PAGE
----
The Ricky Williams Saga

Recently, there has been a bit of a buzz about Ricky Williams. Theismann called him a disgrace, a few have jumped on that bandwagon. Others have indicated that some team is going to be making a huge mistake when he is likely reinstated next year.

I’m here to say, no they aren’t. Ricky is going to be a cheap running back. And the fact is that his transgressions aren’t that bad. Nobody else seems to be saying so I am. On the list of bad things NFL players do: beat their wives, use steroids, rob people, wave guns in the air, run over old ladies, and not see people get stabbed at night clubs, get hit by stop signs outside night clubs, get shot in the ass in night clubs, and get hit by glass bottles in night clubs, getting high in your basement and watching the Flintstones I believe is very low on the collective mindset of football fans in the hierarchy of unforgivable deeds.

Can your average football fan really talk bad about a pothead such as Ricky Williams, when he spends his Sundays getting wasted first in the parking lot, and then inside the stadium? I don’t think so. I’m not saying Ricky’s doing right. He’s setting a poor example for the kids, and is an unreliable teammate. BUt it’s not like anybody is investing millions into this guy. He’s getting paid the significantly less money than T.J. Duckett, Musa Smith, and Marcel Shipp. The benefits outweigh the consequences.

I compare to a similar back in a similar situation, a very talented running back that had a great amount of difficulty abiding by the rules. That player is Lawrence Phillips, who dominated in NFL Europe and Canada, and had numerous opportunities in the NFL, but always managed to blow it somehow. If it wasn’t domestic abuse, it was him missing practices, or something that caused the coaching staff to lose faith in his commitment to play football. Ricky, however, is just smoking a lot. He goes to practice, he works hard, and he does his bit. He’s not throwing teammates under a bus like certain wide receivers and cornerbacks do in this league. Sure, he frustrates his teammates with his unreliability. But in Miami or whichever team he may land himself with in 2007 and beyond, nobody is investing too much money and too much value into him. He’s not going to be the starting running back. Nobody is that stupid to make Ricky Williams the sole component of their ground game. They’re going to find someone like a Ronnie Brown that can fill the void when Ricky messes up again. And he will. You don’t burn this many chances and opportunities to go straight, and then finally get clean. He’s going to mess up again. But it might be three or four years from now. And in that time period, you can get some excellent production from Mr. Williams, because he’s still a running back capable of putting up 1000+ yards in this league.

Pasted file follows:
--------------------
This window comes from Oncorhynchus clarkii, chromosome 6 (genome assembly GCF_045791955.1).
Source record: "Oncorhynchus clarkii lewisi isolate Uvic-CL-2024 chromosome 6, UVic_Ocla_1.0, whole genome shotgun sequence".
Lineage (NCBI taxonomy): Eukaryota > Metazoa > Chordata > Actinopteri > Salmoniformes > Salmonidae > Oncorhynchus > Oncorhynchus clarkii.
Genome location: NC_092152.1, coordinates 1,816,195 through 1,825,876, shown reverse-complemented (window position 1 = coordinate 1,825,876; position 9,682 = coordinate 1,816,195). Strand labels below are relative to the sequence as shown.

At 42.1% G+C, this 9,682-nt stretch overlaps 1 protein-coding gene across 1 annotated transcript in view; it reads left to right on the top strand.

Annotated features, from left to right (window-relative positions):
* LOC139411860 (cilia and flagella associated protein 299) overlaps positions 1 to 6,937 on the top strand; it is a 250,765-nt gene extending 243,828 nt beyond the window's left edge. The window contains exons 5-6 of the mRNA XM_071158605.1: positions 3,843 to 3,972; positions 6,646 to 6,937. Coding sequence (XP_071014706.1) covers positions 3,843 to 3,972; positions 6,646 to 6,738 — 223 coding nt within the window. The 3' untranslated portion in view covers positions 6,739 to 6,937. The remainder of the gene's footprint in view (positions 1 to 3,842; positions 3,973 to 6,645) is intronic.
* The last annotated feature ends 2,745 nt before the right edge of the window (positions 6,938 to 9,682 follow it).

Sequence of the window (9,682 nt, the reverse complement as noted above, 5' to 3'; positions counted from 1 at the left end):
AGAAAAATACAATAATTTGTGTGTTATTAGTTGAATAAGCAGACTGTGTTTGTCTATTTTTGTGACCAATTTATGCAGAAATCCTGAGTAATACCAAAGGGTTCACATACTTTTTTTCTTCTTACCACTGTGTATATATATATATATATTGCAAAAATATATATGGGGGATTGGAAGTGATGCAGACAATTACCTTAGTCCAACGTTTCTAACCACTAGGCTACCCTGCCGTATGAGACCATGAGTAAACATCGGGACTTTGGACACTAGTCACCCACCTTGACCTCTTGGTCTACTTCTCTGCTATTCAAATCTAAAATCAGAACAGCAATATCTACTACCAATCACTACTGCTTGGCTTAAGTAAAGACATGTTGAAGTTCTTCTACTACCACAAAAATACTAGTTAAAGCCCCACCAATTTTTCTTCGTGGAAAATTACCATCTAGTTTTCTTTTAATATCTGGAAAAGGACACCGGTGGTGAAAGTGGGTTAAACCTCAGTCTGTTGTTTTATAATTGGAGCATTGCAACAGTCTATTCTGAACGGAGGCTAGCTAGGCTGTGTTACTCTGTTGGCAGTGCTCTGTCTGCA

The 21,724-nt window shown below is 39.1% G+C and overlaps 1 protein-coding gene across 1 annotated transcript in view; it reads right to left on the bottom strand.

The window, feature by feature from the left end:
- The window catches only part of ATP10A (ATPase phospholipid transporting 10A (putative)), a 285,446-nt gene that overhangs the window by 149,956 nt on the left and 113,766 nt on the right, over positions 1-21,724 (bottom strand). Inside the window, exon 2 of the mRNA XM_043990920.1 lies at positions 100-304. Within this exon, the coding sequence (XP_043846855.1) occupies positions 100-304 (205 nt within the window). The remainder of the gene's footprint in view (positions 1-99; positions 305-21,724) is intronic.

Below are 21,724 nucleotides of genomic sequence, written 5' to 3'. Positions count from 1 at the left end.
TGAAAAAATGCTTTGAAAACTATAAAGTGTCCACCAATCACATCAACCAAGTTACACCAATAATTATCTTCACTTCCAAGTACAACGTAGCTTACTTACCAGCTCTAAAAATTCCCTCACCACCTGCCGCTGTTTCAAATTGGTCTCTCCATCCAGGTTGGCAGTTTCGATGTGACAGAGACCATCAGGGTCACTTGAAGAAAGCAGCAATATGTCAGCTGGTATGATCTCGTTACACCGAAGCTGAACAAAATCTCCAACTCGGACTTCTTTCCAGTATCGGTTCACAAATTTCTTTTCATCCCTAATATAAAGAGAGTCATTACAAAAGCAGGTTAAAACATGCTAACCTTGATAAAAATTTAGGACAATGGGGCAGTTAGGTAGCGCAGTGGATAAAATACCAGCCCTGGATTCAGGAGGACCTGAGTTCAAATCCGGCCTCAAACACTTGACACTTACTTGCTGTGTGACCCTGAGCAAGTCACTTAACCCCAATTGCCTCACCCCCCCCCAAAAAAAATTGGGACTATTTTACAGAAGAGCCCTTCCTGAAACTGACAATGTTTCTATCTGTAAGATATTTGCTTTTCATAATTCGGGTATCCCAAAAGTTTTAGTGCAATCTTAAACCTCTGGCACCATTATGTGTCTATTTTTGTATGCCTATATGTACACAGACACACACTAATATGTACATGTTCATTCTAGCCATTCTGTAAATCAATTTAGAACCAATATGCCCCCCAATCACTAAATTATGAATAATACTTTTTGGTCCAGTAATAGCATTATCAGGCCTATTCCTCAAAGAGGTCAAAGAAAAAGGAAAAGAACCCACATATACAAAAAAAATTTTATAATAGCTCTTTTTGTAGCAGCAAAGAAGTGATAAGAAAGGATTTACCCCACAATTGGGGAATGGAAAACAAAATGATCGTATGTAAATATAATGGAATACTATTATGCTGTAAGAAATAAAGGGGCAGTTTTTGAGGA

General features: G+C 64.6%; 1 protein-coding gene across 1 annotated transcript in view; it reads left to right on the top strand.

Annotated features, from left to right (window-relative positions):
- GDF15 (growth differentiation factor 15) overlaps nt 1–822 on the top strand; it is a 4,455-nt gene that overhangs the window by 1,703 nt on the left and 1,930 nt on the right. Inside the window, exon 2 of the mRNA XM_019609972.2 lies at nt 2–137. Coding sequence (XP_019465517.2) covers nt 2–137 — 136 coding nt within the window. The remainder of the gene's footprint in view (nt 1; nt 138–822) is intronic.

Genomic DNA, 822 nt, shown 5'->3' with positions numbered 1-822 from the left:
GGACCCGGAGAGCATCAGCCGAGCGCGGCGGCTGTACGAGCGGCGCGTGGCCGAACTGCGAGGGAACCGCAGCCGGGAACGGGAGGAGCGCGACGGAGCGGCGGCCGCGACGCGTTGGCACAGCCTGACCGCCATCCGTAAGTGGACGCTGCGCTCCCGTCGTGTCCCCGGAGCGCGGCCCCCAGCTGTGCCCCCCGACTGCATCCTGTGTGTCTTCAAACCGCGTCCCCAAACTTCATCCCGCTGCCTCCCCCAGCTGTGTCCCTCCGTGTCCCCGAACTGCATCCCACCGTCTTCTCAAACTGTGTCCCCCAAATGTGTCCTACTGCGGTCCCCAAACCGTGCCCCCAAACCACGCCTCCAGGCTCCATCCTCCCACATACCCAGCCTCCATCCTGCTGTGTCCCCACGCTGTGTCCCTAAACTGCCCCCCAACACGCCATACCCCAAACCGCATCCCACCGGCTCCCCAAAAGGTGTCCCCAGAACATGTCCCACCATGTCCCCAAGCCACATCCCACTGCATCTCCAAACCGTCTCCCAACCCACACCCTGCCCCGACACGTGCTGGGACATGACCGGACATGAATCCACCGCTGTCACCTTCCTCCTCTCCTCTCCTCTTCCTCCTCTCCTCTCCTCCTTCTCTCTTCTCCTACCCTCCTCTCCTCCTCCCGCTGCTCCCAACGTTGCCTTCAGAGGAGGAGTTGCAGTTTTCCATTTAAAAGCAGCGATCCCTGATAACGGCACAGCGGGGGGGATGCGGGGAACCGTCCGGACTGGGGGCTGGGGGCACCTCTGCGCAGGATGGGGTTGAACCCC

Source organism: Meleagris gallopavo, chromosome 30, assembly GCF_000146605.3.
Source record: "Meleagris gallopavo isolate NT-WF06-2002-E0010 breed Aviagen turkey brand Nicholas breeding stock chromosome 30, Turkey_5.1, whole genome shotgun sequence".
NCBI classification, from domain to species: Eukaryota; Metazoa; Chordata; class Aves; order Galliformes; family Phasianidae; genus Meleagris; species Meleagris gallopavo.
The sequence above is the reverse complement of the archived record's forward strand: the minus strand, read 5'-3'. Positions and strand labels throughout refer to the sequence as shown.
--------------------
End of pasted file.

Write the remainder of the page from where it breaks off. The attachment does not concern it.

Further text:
Should the Falcons be in the Ricky Williams sweepstakes in 2007? No. Would I personally mind Ricky Williams being on this football team? Not at all. He’d be great running behind our line, but unless we had a player like Dunn that is going to get the vast majority of the carries, then I don’t want to many eggs in Mr. Williams’s basket. Plus, I know he doesn’t pass the filter. I don’t think Blank and McKay are above taking on guys with questionable character, the sort of people that have something to prove that they aren’t the bad individuals that others perhaps have labeled them as. Jimmy Williams seems to be a good example of that. But Ricky Williams is another story. He is a “bad person.” Not as bad as some of those people that have committed some of those transgressions I listed above, but he’s still on the bad list. A guy that is and always will be on the cusp of being banned from the game. Because I’m assuming that after the one-year suspension, the next suspension is from the league itself. If I’m not wrong, that’s what happened to Barry Foster, who I hear is trying to get back into the game.

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Aaron Freeman
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